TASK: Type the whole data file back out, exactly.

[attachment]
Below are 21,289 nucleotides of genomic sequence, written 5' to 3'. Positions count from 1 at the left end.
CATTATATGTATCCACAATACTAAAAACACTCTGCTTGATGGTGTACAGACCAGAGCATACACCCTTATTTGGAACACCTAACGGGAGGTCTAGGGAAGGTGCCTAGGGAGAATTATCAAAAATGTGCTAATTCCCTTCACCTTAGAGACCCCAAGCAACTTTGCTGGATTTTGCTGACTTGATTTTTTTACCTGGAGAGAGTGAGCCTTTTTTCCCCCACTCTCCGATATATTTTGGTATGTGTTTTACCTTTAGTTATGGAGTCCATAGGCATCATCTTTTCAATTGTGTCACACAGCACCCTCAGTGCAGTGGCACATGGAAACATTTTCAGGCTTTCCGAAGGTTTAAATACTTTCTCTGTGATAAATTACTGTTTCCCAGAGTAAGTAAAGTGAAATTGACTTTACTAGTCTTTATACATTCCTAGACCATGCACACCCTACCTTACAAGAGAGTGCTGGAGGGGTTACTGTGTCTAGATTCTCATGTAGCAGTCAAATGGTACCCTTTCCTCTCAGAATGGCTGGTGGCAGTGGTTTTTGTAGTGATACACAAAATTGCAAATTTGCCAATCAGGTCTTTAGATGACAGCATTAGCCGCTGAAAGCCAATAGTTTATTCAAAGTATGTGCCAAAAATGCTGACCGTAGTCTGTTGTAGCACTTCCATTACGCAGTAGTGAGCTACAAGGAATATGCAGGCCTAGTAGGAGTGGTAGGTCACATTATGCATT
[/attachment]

Below are 21,289 nucleotides of genomic sequence, written 5' to 3'. Positions count from 1 at the left end.
CATTATATGTATCCACAATACTAAAAACACTCTGCTTGATGGTGTACAGACCAGAGCATACACCCTTATTTGGAACACCTAACGGGAGGTCTAGGGAAGGTGCCTAGGGAGAATTATCAAAAATGTGCTAATTCCCTTCACCTTAGAGACCCCAAGCAACTTTGCTGGATTTTGCTGACTTGATTTTTTTACCTGGAGAGAGTGAGCCTTTTTTCCCCCACTCTCCGATATATTTTGGTATGTGTTTTACCTTTAGTTATGGAGTCCATAGGCATCATCTTTTCAATTGTGTCACACAGCACCCTCAGTGCAGTGGCACATGGAAACATTTTCAGGCTTTCCGAAGGTTTAAATACTTTCTCTGTGATAAATTACTGTTTCCCAGAGTAAGTAAAGTGAAATTGACTTTACTAGTCTTTATACATTCCTAGACCATGCACACCCTACCTTACAAGAGAGTGCTGGAGGGGTTACTGTGTCTAGATTCTCATGTAGCAGTCAAATGGTACCCTTTCCTCTCAGAATGGCTGGTGGCAGTGGTTTTTGTAGTGATACACAAAATTGCAAATTTGCCAATCAGGTCTTTAGATGACAGCATTAGCCGCTGAAAGCCAATAGTTTATTCAAAGTATGTGCCAAAAATGCTGACCGTAGTCTGTTGTAGCACTTCCATTACGCAGTAGTGAGCTACAAGGAATATGCAGGCCTAGTAGGAGTGGTAGGTCACATTATGCATT